NewsElection Watch


Fact-checking Mayoral Runoff Debate: Numbers don’t lie

Colorado Springs Mayoral Candidates list statistics, percentages, and all kinds of numbers during their campaigns.
Posted at 6:33 PM, May 04, 2023
and last updated 2023-05-05 10:55:17-04

COLORADO SPRINGS — As the saying goes, "numbers don't lie", and the remaining candidates for Colorado Springs Mayor have used a series of numbers to boost up their claims during their campaigns.

In a recent mayoral debate with News5, The Gazette, El Pomar Foundation, and the Colorado Springs Chamber and EDC, the candidates shared many numbers.

News5 took a look at some of their claims, some numbers required additional records requests from the city of Colorado Springs. Those claims will be added as more information is recieved.

Here's a look at some of the claims and how true they are.

CLAIM #1 "[Colorado Springs] had about a $30 billion economy eight years ago, it's now up to a $40 billion economy in our community"

Who said it: Wayne Williams

This is true. Recent data from the U.S. Bureau of Economic Analysisshows the real gross domestic product (GDP) (which adjusts for inflation) was a little more than $30 billion in 2015. The most recent data compiled is in 2022 which shows the GDP at a little more than $36 billion. The GDP without those adjustments is more than $43 billion.

CLAIM #2 "I don't know how 125% increase in homicides is on the right track"

Who said it: Yemi Mobolade

This is true, it just needs some context based on where the numbers are coming from and over what period of time. For this report, News5 is citing the Colorado Crime Statistics webpage, which compiles data from the Colorado Bureau of Investigation and the National Uniform Crime Reporting Program.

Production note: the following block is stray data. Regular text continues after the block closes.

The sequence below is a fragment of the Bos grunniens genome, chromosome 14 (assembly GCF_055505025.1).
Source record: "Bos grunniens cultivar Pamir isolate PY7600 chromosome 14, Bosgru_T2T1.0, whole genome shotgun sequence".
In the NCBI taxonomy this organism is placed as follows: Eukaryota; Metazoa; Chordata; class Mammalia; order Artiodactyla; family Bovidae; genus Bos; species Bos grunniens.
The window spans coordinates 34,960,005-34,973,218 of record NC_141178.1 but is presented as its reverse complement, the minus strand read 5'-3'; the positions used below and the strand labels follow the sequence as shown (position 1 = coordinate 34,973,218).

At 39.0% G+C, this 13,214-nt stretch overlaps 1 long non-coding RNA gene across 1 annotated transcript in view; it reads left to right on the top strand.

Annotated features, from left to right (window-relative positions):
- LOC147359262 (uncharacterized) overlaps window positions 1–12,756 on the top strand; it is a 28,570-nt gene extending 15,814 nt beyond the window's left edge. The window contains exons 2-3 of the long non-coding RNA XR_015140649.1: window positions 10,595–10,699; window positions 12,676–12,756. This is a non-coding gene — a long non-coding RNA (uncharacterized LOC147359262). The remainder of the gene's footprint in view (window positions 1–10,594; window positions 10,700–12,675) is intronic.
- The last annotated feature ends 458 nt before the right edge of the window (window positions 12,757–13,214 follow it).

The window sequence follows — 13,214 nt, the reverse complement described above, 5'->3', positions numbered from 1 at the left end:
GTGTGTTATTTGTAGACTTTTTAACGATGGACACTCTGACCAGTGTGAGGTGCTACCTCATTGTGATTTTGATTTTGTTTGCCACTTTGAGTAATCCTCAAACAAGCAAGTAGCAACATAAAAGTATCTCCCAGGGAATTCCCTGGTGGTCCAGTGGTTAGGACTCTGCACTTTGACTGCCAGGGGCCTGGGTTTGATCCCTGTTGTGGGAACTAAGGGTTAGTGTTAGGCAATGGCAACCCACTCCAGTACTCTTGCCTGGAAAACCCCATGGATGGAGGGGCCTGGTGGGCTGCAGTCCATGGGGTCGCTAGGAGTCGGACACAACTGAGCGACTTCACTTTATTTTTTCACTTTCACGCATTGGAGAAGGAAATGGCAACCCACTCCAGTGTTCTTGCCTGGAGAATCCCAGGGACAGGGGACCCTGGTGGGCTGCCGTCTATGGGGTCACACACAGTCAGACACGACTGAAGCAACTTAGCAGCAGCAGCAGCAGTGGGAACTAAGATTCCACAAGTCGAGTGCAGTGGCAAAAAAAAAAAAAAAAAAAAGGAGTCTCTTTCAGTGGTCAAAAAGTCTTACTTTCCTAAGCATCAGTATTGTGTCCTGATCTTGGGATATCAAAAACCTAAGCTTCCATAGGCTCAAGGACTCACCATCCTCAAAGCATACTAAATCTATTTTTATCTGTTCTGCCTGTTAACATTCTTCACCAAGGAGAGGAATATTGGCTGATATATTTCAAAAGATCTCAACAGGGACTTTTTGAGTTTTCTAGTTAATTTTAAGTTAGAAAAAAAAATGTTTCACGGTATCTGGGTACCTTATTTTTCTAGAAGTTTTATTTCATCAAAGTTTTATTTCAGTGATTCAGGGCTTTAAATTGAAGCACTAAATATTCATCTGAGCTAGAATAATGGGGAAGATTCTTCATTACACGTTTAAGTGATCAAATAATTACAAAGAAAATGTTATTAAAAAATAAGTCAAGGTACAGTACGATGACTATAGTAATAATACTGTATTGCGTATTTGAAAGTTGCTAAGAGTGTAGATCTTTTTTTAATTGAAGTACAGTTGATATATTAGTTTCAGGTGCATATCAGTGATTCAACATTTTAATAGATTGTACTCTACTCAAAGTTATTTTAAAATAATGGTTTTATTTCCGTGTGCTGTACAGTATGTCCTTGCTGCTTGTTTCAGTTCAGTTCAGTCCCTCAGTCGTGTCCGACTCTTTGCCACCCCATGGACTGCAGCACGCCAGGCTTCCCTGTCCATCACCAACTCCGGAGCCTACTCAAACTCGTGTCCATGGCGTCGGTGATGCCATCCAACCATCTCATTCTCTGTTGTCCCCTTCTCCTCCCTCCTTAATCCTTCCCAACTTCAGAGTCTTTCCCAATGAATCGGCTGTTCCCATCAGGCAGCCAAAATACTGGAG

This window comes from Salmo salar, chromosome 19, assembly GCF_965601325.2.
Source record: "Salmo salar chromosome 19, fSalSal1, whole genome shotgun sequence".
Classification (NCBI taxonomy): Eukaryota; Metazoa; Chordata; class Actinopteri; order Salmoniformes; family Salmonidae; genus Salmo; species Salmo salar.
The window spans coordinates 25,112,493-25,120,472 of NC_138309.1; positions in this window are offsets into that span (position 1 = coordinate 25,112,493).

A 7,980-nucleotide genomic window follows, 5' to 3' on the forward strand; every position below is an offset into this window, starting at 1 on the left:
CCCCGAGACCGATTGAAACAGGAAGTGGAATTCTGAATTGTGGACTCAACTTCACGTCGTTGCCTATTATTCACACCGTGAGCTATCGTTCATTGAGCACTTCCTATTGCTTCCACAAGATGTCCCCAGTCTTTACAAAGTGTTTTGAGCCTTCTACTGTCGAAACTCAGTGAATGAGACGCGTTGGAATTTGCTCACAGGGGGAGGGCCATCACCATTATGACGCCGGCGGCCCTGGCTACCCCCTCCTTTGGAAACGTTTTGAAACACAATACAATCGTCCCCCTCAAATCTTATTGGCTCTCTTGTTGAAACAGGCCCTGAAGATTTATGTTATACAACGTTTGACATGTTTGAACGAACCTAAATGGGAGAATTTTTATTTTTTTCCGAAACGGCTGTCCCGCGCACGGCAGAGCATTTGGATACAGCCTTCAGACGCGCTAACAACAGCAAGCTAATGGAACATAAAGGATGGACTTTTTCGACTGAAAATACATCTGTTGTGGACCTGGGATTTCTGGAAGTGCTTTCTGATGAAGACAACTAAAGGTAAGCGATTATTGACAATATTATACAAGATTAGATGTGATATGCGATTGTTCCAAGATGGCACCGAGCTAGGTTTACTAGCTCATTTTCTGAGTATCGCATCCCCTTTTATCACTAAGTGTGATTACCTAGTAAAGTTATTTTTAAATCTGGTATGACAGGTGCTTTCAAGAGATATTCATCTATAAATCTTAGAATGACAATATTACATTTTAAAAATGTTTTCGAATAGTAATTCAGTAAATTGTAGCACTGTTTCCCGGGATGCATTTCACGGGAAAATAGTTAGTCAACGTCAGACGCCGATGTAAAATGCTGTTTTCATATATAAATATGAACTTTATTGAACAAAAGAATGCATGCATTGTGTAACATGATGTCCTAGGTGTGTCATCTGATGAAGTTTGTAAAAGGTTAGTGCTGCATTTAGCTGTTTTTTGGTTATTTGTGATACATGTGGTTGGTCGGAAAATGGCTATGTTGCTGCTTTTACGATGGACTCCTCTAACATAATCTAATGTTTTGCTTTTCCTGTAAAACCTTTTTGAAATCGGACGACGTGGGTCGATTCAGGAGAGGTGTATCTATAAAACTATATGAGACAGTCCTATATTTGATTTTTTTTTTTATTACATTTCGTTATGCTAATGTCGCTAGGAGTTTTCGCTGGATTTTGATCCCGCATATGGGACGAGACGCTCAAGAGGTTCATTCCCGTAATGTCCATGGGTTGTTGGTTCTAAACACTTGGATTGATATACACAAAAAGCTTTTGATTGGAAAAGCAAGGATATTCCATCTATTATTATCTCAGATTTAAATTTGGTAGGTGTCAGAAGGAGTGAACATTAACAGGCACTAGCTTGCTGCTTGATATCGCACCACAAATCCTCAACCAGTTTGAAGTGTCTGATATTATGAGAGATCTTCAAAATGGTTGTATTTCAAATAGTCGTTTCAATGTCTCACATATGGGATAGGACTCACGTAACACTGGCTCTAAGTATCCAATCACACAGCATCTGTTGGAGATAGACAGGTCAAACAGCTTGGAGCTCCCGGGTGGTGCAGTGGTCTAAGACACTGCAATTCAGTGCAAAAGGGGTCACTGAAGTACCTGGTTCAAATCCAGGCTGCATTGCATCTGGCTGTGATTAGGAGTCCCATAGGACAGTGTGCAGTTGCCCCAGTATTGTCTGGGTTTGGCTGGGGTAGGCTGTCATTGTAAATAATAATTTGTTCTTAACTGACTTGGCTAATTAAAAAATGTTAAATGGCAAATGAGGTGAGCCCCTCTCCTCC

The website shows crime trends over a five year period. From 2018 to 2022 the percentage increase in murder cases for CSPD was 36%. However, by looking at the data from 2019 to 2022 (when Williams was first elected to city council) those numbers to equate to a 125% increase.

CLAIM #3 "During the time I've been on city council we've added 62 police officers"

Who said it: Wayne Williams

That's true. The city budget reports from 2020 to 2023 show in that time the city has budgeted for an increase for 62 police officers. During the same time period, dozens of officers have left the police department including 85 in 2022 and 77 in 2021.

CLAIM #4: "I met with a law enforcement officer last week who left last August, the same month he left 25 officers left that month, attrition is 10% right now"

Who said it: Yemi Mobolade.

That's partly true. Numbers obtained by News5 from CSPD show the department did see the highest number of officers leave the department in August of last year. CSPD reports 13 left, not 25. However, a report by Pam Zubeck at the Colorado Springs Independent in September of last year shows the five year average of attrition for CSPD is around 10 percent. News5 requested the data from the city but did not hear back before Thursday's deadline.


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